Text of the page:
Turn on the Lights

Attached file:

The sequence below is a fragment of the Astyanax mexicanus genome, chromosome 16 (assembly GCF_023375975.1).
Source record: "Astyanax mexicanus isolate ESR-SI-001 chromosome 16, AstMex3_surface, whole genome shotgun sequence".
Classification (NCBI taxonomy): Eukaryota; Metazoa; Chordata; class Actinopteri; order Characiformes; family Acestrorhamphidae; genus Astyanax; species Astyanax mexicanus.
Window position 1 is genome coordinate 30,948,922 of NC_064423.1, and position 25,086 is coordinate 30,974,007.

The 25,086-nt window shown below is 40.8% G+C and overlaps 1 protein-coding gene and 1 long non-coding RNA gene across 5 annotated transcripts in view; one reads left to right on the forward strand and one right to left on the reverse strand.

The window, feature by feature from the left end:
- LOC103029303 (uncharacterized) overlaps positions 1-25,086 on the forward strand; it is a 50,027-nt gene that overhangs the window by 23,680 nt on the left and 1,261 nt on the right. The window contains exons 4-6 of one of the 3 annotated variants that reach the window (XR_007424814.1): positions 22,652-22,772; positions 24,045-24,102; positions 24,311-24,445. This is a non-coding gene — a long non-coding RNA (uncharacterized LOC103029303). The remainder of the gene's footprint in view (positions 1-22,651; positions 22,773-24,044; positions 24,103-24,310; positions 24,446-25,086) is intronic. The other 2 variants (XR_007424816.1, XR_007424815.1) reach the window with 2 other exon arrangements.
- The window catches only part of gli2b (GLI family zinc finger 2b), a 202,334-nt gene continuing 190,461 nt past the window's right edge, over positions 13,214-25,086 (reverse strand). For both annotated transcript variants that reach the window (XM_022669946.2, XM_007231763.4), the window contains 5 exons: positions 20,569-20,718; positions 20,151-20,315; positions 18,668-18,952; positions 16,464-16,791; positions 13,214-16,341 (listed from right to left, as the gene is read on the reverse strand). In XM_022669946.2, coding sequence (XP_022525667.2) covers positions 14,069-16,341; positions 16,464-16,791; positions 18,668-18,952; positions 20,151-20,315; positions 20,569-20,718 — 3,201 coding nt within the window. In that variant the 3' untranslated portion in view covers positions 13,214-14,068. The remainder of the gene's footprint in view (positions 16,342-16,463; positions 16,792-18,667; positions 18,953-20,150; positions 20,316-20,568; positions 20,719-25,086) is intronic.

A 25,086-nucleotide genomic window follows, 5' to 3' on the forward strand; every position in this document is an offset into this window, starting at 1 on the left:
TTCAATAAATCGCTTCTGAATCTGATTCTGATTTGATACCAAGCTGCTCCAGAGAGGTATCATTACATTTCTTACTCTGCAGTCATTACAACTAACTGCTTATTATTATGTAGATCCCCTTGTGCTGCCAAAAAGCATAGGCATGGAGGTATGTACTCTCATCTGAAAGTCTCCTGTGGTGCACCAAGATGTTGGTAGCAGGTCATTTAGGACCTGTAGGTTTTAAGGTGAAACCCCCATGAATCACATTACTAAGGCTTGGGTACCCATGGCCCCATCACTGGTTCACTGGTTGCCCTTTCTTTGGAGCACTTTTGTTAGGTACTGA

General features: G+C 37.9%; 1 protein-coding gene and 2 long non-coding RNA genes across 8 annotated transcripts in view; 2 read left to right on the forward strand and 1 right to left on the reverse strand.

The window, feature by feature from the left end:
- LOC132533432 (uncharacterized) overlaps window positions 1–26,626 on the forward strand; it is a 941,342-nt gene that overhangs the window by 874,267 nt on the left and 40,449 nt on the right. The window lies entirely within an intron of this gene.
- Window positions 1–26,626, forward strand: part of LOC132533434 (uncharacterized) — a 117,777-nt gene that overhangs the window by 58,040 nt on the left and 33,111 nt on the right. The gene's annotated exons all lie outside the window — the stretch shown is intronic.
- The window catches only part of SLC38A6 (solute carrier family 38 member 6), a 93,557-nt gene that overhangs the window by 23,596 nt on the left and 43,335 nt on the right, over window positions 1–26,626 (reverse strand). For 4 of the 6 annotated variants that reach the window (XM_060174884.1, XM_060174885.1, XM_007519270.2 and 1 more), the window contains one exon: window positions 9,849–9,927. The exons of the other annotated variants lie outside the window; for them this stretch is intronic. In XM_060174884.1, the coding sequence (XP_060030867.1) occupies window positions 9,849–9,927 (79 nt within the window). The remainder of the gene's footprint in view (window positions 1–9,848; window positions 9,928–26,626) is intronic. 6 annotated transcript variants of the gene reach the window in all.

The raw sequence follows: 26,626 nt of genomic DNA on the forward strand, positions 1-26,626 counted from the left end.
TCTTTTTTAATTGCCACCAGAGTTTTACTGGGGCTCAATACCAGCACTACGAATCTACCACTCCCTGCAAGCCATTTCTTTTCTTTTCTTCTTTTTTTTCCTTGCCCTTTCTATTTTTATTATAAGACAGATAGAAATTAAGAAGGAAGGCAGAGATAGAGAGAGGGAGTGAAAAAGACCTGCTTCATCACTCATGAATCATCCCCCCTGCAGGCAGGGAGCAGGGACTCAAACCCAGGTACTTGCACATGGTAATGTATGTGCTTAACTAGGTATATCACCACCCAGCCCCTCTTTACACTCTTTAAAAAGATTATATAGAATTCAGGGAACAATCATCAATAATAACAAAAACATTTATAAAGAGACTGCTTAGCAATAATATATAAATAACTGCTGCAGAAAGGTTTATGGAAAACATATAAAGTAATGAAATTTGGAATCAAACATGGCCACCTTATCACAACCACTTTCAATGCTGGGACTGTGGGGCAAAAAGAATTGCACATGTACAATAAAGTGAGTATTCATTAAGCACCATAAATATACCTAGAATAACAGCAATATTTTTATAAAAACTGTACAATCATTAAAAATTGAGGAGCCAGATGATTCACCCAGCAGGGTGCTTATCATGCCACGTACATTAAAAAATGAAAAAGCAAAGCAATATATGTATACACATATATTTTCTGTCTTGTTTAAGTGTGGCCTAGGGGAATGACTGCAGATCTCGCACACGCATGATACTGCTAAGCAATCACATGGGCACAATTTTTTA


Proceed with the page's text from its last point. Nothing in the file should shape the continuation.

Nothing in our country diminishes us more than our power situation. It reminds us everyday that we are a Third World country. We have lost ten years since we began electricity reforms, and had we made the same progress as we have in telecom, we would have been able to say proudly what a Chinese woman said to me in Shanghai recently, “I feel I am living in a different country.” Our biggest mistake has been to forget the central idea behind our economic reforms-create competition in the market, and this will bring consumer choice, lower prices, better quality and improved service. To create a competitive power market we have to allow anyone to produce electricity and sell it in the market. If we did this there would be plenty of good quality electricity for everyone, prices would come down, and service would improve. In our enthusiasm over the Orissa model, we began to break up our State Electricity Boards, privatise distribution, but we forgot that there must be more than one player in each distribution circle. For creating competition we don't need to lay new lines, because each producer of power ought to have open access to the central grid and connect its power to the lines that are already laid. And any distributor, supplier or bulk consumer of power ought to have open access to this power, and by paying a charge for the use of the network it should bring power to our doorstep. This is what we are beginning to do in telecom. We must separate in our minds carriage (the wires or lines) and content (the electricity that runs on the lines). Two momentous events are happening over the next few weeks, and they can still set the country on the right path. One, the Electricity Bill 2001 is before a select committee of Parliament and is currently being debated. Two, Delhi is about to privatise power distribution. The Electricity Bill accepts the idea of open access in distribution, but it does not specify when. The original draft bill specified that it would happen in 3 years but the monopolists in the ministry deleted this date. Our well-intentioned power minister, Suresh Prabhu is trying hard to solve the power crisis. He is bright and energetic, but he has unfortunately been captured by the vested interests in the ministry and the SEBs, who want to preserve their monopolies. Otherwise, why should they suppress part of report of the Expert Group that included Montek Singh Ahluwalia, Deepak Parekh, Rakesh Mohan, Jairam Ramesh, K.V. Kamath, and Harish Salve? The Group studied data from around the world and concluded that our power prices would only come down if we allowed more than one company to sell power to the final consumer. It also cited the example of Bombay, where competition between BSES and TEC had lowered power prices. Mr Prabhu should look at international experience (e.g. U.K., Australia and New Zealand) where residents have multiple providers of power, and this competition has resulted in lower prices and better service to their consumers. The European Union has been so impressed with U.K.'s Electricity Act of 1989, which has brought down electricity prices by 30 percent over the last decade, that many European countries are restructuring along similar lines. Mr Prabhu should also learn from the telecom sector, where vested interests in the Department of Telecom (DoT) had tried to stop competition, until the Prime Minister in frustration had to take away the telecom reforms from the telecom department. Until he passed the authority to the Jaswant Singh committee, nothing happened because the Department of Telecom blocked every reform. Mr Prabhu will have to begin to value competition or Mr Vajpayee will have to change the minister, as he did in the case of Telecom. Delhi's impending privatisation has two tragic flaws. First, Delhi has been divided into three circles and we are about to invite bids for one company per distribution circle. Thus, we will replace a public monopoly by a private one. Although the massive theft of power may diminish, prices will not because 16 percent cost-plus return is guaranteed to each monopoly. Hence, Delhi's Electricity Regulatory Commission must insist on at least two competing players. The private companies will protest because no businessperson likes competition, but we don't want another Enron on our hands. Delhi's second fatal mistake is to give monopoly status to the state transmission company, which will become the sole buyer and seller of bulk power. We should undo this quickly to allow any distributor to buy power from anyone. Similarly, bulk consumers should have the right to buy directly from competing producers or suppliers. Only thus will the public interest be served.

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